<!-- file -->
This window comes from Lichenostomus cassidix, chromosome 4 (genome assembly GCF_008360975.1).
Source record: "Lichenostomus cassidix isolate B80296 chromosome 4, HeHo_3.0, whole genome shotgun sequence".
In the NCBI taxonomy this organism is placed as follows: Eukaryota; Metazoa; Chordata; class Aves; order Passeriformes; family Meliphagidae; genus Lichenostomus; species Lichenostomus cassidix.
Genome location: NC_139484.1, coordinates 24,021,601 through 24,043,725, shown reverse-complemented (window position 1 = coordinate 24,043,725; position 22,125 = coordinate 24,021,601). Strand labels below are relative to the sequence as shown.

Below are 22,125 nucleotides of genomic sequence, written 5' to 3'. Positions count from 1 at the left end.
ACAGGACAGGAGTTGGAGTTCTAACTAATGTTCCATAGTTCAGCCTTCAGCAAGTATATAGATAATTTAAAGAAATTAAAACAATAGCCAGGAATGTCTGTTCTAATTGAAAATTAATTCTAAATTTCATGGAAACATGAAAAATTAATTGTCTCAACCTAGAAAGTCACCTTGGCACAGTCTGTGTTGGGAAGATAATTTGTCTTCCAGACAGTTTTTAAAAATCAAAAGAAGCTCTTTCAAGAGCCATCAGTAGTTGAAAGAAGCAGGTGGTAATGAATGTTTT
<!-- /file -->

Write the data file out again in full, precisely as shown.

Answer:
This window comes from Lichenostomus cassidix, chromosome 4 (genome assembly GCF_008360975.1).
Source record: "Lichenostomus cassidix isolate B80296 chromosome 4, HeHo_3.0, whole genome shotgun sequence".
In the NCBI taxonomy this organism is placed as follows: Eukaryota; Metazoa; Chordata; class Aves; order Passeriformes; family Meliphagidae; genus Lichenostomus; species Lichenostomus cassidix.
Genome location: NC_139484.1, coordinates 24,021,601 through 24,043,725, shown reverse-complemented (window position 1 = coordinate 24,043,725; position 22,125 = coordinate 24,021,601). Strand labels below are relative to the sequence as shown.

Below are 22,125 nucleotides of genomic sequence, written 5' to 3'. Positions count from 1 at the left end.
ACAGGACAGGAGTTGGAGTTCTAACTAATGTTCCATAGTTCAGCCTTCAGCAAGTATATAGATAATTTAAAGAAATTAAAACAATAGCCAGGAATGTCTGTTCTAATTGAAAATTAATTCTAAATTTCATGGAAACATGAAAAATTAATTGTCTCAACCTAGAAAGTCACCTTGGCACAGTCTGTGTTGGGAAGATAATTTGTCTTCCAGACAGTTTTTAAAAATCAAAAGAAGCTCTTTCAAGAGCCATCAGTAGTTGAAAGAAGCAGGTGGTAATGAATGTTTT